A “125% loan” typically refers to a type of mortgage or home equity loan in which the borrower can borrow up to 125% of the appraised value of their home. In other words, the loan amount exceeds the current value of the property, allowing the borrower to borrow more than the home is worth.

Here’s a breakdown:

1. **Loan-to-Value (LTV) Ratio:** The loan amount is expressed as a percentage of the appraised value of the property. In a 125% loan, the loan-to-value ratio would be 125%. For example, if a home is appraised at $100,000, the borrower could potentially borrow up to $125,000 (125% of $100,000).

2. **Purpose:** These types of loans were more common before the 2008 financial crisis. They were often used for debt consolidation or home improvement when homeowners wanted to tap into the equity in their homes, even if the home value did not fully support the loan amount.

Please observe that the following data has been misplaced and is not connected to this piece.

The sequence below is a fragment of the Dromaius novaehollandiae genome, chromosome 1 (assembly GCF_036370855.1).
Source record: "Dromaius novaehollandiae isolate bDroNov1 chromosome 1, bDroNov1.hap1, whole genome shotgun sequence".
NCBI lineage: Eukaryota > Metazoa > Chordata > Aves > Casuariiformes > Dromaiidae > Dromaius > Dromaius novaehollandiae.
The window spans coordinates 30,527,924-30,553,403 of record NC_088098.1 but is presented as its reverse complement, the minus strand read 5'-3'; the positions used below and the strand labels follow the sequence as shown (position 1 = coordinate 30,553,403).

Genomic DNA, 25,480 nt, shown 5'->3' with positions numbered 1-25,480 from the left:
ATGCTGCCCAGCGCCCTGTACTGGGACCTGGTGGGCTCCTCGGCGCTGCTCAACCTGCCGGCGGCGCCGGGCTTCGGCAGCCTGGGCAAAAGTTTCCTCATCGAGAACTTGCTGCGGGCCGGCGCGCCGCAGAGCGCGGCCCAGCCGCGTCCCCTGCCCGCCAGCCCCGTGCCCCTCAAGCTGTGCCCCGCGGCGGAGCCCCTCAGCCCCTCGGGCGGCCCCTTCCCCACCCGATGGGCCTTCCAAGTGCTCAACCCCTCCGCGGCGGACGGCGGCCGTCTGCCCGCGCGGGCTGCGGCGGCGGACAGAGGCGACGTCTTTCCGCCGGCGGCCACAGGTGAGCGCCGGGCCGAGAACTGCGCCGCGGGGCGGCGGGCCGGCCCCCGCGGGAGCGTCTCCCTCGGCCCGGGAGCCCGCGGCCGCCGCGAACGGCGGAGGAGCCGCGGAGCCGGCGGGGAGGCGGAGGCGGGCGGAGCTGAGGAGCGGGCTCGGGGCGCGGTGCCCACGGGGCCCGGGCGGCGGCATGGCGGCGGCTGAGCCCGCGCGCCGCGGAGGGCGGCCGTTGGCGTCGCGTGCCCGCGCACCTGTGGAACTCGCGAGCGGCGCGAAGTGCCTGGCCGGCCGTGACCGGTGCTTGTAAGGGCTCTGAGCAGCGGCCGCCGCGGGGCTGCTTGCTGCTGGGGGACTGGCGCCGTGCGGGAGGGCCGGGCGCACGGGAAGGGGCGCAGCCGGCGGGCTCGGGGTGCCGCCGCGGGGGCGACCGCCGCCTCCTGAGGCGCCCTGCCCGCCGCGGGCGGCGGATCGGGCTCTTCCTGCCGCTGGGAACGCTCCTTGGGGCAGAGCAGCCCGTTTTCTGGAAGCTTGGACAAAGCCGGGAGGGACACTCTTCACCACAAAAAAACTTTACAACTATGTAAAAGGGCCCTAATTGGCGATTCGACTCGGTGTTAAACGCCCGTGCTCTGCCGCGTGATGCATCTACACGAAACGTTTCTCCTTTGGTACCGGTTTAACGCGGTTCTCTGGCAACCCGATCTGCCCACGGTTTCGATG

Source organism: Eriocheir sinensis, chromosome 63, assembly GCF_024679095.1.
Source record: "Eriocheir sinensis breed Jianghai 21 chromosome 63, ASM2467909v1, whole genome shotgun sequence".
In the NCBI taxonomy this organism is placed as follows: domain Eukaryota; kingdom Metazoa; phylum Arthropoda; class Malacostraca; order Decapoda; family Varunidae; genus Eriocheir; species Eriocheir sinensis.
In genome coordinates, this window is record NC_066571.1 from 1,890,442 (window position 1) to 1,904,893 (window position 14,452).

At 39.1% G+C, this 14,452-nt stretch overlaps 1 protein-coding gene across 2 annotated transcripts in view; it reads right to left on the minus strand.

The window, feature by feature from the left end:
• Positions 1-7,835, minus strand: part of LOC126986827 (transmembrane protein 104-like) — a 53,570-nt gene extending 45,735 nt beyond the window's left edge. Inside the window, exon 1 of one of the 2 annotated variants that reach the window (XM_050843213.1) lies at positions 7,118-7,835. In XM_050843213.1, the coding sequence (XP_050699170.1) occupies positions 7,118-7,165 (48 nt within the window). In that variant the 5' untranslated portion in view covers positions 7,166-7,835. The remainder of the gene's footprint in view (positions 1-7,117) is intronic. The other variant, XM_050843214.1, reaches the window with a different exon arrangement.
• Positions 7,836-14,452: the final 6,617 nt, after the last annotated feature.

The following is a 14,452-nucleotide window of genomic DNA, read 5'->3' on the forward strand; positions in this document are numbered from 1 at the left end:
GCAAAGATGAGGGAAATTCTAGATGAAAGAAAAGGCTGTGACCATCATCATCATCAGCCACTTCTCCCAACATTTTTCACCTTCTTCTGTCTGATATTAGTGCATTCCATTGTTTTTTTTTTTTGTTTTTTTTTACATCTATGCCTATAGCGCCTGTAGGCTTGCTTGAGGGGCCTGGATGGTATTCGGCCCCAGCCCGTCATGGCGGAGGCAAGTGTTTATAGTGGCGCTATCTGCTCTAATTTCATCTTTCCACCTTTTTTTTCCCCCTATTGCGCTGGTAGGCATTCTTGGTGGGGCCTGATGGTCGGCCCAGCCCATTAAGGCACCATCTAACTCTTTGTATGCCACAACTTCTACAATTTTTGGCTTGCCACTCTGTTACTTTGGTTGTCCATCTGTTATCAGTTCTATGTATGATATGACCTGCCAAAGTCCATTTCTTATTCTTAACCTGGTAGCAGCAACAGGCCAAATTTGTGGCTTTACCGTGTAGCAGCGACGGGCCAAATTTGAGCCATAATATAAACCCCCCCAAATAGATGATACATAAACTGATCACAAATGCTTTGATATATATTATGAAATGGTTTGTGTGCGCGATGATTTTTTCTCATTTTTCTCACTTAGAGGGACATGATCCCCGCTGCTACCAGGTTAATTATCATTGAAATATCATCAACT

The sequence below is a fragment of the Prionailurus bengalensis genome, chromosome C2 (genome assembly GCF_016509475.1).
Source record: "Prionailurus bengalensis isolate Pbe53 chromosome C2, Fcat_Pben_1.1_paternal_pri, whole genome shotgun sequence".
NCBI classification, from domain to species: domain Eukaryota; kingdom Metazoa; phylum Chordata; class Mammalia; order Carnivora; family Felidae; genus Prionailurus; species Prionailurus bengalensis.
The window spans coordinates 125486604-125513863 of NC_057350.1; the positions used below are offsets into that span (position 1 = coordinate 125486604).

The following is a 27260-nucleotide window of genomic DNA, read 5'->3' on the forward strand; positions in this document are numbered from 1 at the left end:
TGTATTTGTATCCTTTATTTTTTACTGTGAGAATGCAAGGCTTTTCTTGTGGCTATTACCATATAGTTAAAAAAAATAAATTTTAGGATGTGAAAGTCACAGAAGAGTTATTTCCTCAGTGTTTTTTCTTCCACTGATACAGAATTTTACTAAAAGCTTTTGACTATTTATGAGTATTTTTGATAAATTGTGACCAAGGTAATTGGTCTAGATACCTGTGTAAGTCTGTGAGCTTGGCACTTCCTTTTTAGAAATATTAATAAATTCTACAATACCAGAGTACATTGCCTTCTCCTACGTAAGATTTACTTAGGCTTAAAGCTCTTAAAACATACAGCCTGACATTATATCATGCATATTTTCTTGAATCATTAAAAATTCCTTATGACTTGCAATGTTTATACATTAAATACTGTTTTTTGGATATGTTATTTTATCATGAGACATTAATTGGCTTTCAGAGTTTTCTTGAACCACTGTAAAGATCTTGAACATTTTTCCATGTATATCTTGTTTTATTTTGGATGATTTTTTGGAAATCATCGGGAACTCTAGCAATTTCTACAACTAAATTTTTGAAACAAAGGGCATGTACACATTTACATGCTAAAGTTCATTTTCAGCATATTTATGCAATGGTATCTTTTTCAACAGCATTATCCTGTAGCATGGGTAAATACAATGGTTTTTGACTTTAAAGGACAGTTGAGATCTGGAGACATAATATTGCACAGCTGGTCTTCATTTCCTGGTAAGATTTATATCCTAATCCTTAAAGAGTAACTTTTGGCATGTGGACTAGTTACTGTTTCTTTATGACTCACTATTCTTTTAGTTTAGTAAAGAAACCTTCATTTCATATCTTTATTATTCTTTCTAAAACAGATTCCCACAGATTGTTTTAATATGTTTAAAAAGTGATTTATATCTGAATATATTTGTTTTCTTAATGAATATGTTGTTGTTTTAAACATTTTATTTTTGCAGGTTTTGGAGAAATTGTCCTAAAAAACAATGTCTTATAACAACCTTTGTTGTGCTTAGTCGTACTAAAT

3. **Risks:** While a 125% loan provides the borrower with access to additional funds, it comes with significant risks. If the value of the home decreases, the borrower could end up owing more on the loan than the home is worth. This situation, known as being “underwater” or having negative equity, can create financial challenges.

4. **Availability:** After the housing market crisis in 2008, lenders became more cautious, and these types of loans became less common. In many cases, lending practices have shifted to more conservative loan-to-value ratios.

It’s important for borrowers to carefully consider the terms and risks associated with loans, especially those with high loan-to-value ratios. Understanding the terms of the loan, the potential for home value fluctuations, and the ability to repay the loan is crucial to making informed financial decisions. If you are considering a loan, it’s advisable to consult with a financial advisor or mortgage professional to explore the options and implications based on your specific financial situation.